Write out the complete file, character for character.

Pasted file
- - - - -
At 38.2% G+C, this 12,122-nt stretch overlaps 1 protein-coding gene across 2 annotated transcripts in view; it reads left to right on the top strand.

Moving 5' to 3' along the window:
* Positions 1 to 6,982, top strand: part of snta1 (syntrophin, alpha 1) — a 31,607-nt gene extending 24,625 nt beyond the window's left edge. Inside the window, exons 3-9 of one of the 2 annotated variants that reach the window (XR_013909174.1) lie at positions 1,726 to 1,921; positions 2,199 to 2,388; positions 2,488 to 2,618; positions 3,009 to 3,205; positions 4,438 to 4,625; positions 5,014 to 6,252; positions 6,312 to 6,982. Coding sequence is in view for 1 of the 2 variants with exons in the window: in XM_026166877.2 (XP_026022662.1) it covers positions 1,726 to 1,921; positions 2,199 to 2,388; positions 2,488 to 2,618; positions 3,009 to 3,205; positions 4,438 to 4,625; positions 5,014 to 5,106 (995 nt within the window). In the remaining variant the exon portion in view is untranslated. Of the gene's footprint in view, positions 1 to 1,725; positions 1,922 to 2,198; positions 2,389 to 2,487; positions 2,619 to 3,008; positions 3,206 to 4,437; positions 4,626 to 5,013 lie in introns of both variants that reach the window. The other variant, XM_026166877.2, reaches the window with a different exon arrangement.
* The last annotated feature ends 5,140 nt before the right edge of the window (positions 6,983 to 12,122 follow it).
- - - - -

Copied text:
At 38.2% G+C, this 12,122-nt stretch overlaps 1 protein-coding gene across 2 annotated transcripts in view; it reads left to right on the top strand.

Moving 5' to 3' along the window:
* Positions 1 to 6,982, top strand: part of snta1 (syntrophin, alpha 1) — a 31,607-nt gene extending 24,625 nt beyond the window's left edge. Inside the window, exons 3-9 of one of the 2 annotated variants that reach the window (XR_013909174.1) lie at positions 1,726 to 1,921; positions 2,199 to 2,388; positions 2,488 to 2,618; positions 3,009 to 3,205; positions 4,438 to 4,625; positions 5,014 to 6,252; positions 6,312 to 6,982. Coding sequence is in view for 1 of the 2 variants with exons in the window: in XM_026166877.2 (XP_026022662.1) it covers positions 1,726 to 1,921; positions 2,199 to 2,388; positions 2,488 to 2,618; positions 3,009 to 3,205; positions 4,438 to 4,625; positions 5,014 to 5,106 (995 nt within the window). In the remaining variant the exon portion in view is untranslated. Of the gene's footprint in view, positions 1 to 1,725; positions 1,922 to 2,198; positions 2,389 to 2,487; positions 2,619 to 3,008; positions 3,206 to 4,437; positions 4,626 to 5,013 lie in introns of both variants that reach the window. The other variant, XM_026166877.2, reaches the window with a different exon arrangement.
* The last annotated feature ends 5,140 nt before the right edge of the window (positions 6,983 to 12,122 follow it).